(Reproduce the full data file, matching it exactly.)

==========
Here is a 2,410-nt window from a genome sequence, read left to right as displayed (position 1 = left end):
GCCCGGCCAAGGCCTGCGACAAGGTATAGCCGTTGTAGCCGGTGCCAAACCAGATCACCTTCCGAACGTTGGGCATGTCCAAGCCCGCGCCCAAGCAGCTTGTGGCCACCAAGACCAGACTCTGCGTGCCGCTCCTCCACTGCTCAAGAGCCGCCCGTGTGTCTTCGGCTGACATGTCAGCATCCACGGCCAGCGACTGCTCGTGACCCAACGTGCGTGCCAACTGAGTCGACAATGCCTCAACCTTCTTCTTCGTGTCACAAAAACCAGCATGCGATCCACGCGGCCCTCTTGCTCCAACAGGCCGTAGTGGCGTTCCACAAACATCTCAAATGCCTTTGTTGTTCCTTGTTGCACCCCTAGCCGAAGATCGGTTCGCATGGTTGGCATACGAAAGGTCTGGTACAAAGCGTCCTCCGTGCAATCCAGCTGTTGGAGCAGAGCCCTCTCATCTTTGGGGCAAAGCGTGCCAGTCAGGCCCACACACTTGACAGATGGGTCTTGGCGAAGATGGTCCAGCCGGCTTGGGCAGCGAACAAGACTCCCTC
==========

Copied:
Here is a 2,410-nt window from a genome sequence, read left to right as displayed (position 1 = left end):
GCCCGGCCAAGGCCTGCGACAAGGTATAGCCGTTGTAGCCGGTGCCAAACCAGATCACCTTCCGAACGTTGGGCATGTCCAAGCCCGCGCCCAAGCAGCTTGTGGCCACCAAGACCAGACTCTGCGTGCCGCTCCTCCACTGCTCAAGAGCCGCCCGTGTGTCTTCGGCTGACATGTCAGCATCCACGGCCAGCGACTGCTCGTGACCCAACGTGCGTGCCAACTGAGTCGACAATGCCTCAACCTTCTTCTTCGTGTCACAAAAACCAGCATGCGATCCACGCGGCCCTCTTGCTCCAACAGGCCGTAGTGGCGTTCCACAAACATCTCAAATGCCTTTGTTGTTCCTTGTTGCACCCCTAGCCGAAGATCGGTTCGCATGGTTGGCATACGAAAGGTCTGGTACAAAGCGTCCTCCGTGCAATCCAGCTGTTGGAGCAGAGCCCTCTCATCTTTGGGGCAAAGCGTGCCAGTCAGGCCCACACACTTGACAGATGGGTCTTGGCGAAGATGGTCCAGCCGGCTTGGGCAGCGAACAAGACTCCCTC